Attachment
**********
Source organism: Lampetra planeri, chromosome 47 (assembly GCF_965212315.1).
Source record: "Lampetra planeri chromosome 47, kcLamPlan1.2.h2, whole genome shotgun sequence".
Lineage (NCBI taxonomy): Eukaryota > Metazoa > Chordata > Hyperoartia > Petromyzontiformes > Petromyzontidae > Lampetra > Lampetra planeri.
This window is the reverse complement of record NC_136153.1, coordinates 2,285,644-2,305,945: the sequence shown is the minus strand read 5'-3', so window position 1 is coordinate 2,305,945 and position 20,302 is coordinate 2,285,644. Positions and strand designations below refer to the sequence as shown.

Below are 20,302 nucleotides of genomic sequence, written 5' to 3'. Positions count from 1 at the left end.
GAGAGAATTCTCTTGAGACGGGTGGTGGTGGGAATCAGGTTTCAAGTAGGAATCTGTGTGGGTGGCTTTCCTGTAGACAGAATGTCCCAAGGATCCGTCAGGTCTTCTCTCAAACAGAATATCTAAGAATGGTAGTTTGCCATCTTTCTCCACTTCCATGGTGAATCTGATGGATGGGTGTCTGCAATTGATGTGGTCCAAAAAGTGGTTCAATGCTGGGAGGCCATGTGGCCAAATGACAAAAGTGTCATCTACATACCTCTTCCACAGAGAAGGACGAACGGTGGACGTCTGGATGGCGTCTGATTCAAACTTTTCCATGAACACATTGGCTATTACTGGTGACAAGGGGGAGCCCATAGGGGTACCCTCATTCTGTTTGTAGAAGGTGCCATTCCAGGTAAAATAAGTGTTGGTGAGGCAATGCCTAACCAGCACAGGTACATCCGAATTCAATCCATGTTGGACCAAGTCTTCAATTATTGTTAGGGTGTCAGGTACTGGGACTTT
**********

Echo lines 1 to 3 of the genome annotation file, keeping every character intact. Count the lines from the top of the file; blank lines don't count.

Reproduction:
Source organism: Lampetra planeri, chromosome 47 (assembly GCF_965212315.1).
Source record: "Lampetra planeri chromosome 47, kcLamPlan1.2.h2, whole genome shotgun sequence".
Lineage (NCBI taxonomy): Eukaryota > Metazoa > Chordata > Hyperoartia > Petromyzontiformes > Petromyzontidae > Lampetra > Lampetra planeri.